Disadvantaged populations have poorer health status, but similar primary and specialist care
Despite wide variations in health needs and preventive health care, people who have low socioeconomic status (SES), report unmet health needs, live in rural areas, and are immigrants or members of visible minorities all have similar levels of primary and specialist care. This key finding, and many others regarding primary care services for specific patient populations, were released today in the second installment of the ICES Primary Care Atlas.
“Up until now, there has been little analysis or discussion in Ontario regarding the state of primary care for specific patient groups. With the current policy focus on expanding and improving primary care, examining health service delivery for certain population groups and people with specific conditions can help to determine priorities for more targeted service provision,” said report co-author and ICES senior scientist Dr. Rick Glazier.
The second installment of the ICES Primary Care Atlas describes how primary care services were provided to patients with congestive heart failure, cancer, respiratory diseases, and mental health problems between 1992/93 and 2002/03. It also examines the care provided to disadvantaged populations for 2000/01. The report was conducted prior to the introduction of new primary care reform initiatives in Ontario, such as Family Health Teams.
OVERVIEW OF REPORT FINDING
Physician Care for Hospitalized Patients with Newly Diagnosed Heart Failure
- Mortality rates for patients cared for by a general practitioner/family physician (GP/FP) during their hospital admission were higher than for patients who were cared for by specialists. Patients cared for by a GP/FP with specialist consultation had lower hospital readmission rates than those without a specialist consultation.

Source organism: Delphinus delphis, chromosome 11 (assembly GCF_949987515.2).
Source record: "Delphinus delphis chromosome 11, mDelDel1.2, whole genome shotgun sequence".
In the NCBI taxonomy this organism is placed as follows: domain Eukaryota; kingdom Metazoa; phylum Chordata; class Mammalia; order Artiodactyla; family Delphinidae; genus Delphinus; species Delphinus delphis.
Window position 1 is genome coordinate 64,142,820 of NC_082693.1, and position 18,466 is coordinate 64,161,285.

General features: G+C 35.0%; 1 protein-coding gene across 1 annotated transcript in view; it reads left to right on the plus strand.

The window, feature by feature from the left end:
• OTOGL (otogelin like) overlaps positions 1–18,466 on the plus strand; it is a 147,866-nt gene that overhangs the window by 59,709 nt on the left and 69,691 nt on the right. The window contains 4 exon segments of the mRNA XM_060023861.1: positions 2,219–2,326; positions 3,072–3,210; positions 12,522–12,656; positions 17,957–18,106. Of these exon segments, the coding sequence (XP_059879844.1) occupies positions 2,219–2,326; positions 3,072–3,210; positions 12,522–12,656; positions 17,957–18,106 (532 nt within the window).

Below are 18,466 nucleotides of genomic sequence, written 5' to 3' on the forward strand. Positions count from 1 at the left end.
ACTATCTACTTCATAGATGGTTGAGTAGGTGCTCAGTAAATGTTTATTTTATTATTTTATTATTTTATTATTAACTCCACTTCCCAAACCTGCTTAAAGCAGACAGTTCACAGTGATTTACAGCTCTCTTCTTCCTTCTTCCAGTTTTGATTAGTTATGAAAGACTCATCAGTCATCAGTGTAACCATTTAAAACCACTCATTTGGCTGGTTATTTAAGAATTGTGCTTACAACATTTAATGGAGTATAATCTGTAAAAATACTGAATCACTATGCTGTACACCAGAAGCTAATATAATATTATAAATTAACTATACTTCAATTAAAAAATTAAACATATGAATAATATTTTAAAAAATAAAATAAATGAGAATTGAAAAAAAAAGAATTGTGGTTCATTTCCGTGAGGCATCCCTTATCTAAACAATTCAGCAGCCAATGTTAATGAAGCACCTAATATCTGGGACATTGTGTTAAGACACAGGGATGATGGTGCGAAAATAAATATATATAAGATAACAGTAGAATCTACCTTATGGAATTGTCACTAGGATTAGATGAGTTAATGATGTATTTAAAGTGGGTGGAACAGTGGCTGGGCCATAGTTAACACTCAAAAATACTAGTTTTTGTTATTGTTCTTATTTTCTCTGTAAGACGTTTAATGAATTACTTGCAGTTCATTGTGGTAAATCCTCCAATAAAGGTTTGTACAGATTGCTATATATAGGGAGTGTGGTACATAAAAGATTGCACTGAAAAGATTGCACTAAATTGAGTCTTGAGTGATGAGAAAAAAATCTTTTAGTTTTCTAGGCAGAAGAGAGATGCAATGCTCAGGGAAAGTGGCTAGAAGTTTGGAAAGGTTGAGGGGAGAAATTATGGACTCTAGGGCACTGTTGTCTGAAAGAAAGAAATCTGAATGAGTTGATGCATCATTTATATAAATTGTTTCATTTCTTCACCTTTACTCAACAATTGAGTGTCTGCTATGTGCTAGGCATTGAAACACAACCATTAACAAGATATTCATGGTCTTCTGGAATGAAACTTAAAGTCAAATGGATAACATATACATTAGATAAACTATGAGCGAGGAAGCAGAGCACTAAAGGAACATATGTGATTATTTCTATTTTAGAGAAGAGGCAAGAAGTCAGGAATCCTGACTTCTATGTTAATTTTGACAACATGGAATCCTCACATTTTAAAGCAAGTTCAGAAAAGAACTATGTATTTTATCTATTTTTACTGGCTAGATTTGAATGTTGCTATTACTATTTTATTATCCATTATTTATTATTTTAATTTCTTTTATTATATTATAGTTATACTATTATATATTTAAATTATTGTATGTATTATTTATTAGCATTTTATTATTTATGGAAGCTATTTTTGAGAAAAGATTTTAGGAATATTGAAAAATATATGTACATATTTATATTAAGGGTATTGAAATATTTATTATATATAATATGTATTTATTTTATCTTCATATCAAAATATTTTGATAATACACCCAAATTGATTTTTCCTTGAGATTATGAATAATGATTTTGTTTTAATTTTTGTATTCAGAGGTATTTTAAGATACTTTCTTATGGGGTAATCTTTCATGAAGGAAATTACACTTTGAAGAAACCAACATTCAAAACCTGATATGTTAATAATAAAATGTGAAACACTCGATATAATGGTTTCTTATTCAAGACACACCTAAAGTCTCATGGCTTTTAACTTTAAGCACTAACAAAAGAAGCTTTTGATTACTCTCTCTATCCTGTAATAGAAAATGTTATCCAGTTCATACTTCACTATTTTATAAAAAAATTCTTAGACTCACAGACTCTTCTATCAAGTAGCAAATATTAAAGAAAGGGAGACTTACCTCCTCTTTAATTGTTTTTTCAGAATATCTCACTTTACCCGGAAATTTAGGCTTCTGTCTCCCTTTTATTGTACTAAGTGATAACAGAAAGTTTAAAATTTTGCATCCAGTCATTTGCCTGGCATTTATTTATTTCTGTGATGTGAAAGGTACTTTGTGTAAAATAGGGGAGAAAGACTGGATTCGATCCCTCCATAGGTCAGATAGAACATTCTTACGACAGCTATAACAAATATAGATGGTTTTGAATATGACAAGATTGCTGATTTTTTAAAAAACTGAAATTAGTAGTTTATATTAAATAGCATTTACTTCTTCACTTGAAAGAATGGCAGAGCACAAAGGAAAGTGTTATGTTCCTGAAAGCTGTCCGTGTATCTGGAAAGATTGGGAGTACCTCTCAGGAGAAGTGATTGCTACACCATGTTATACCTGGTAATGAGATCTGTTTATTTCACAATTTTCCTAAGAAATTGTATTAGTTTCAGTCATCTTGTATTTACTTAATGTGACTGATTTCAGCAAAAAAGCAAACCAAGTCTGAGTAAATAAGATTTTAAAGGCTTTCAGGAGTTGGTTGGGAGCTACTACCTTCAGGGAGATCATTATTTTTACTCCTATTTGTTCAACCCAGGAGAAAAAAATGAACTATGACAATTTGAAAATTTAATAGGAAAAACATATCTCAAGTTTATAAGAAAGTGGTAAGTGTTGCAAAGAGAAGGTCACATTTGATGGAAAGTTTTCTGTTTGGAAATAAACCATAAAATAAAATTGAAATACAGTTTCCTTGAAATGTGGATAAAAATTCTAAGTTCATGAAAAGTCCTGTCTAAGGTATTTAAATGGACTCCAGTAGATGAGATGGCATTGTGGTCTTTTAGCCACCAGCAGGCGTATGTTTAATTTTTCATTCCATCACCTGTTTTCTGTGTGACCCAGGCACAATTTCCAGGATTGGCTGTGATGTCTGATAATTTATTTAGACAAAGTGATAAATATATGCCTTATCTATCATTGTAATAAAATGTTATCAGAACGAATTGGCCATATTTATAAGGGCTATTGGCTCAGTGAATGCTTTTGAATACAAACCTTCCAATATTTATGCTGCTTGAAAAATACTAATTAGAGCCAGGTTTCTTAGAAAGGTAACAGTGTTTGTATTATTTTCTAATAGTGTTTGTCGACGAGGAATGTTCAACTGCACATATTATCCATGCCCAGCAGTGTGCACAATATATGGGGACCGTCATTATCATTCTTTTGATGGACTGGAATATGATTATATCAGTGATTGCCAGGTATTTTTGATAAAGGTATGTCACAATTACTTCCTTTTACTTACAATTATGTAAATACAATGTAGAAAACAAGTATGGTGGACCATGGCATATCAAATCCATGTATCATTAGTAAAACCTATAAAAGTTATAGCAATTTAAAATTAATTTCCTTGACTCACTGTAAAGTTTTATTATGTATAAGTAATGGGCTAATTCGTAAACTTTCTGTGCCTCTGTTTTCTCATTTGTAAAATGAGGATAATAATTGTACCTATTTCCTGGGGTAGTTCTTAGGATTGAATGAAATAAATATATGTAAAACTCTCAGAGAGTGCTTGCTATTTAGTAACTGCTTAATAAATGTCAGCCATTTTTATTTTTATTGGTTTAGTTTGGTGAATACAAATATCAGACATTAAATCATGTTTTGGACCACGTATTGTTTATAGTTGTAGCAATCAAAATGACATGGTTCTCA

- Patients cared for by a GP/FP during their hospital admission were slightly less likely to receive some recommended heart failure medications relative to those cared for by specialists.
- Across Local Health Integration Networks (LHINs), there were large variations in the type of physician that provided care to newly diagnosed heart failure patients who were admitted to hospital.
Physician Care of Cancer Patients
- During the initial diagnosis of cancer, post-treatment (follow-up), and palliative care periods, patients with lung, colorectal, breast, and prostate cancer have more contact with their GP/FPs than with any cancer specialist or other type of physician.
- GP/FPs play a key role throughout the continuum of cancer care, including the work-up and diagnosis of cancer patients, support during the active treatment of cancer, and in patients’ follow-up and palliative care.
- The proportion of care provided by GP/FPs to cancer patients ranged from 47% in the Hamilton Niagara Haldimand Brant LHIN to 59% in the South East LHIN.
Primary Care for Respiratory Diseases
- Primary care visits for respiratory diseases, such as pneumonia, asthma and chronic obstructive pulmonary disease (COPD), show clear seasonal outbreaks, with annual peaks in the occurrence of new cases from winter to spring, which coincides with the seasonal nature of influenza and other viral infections.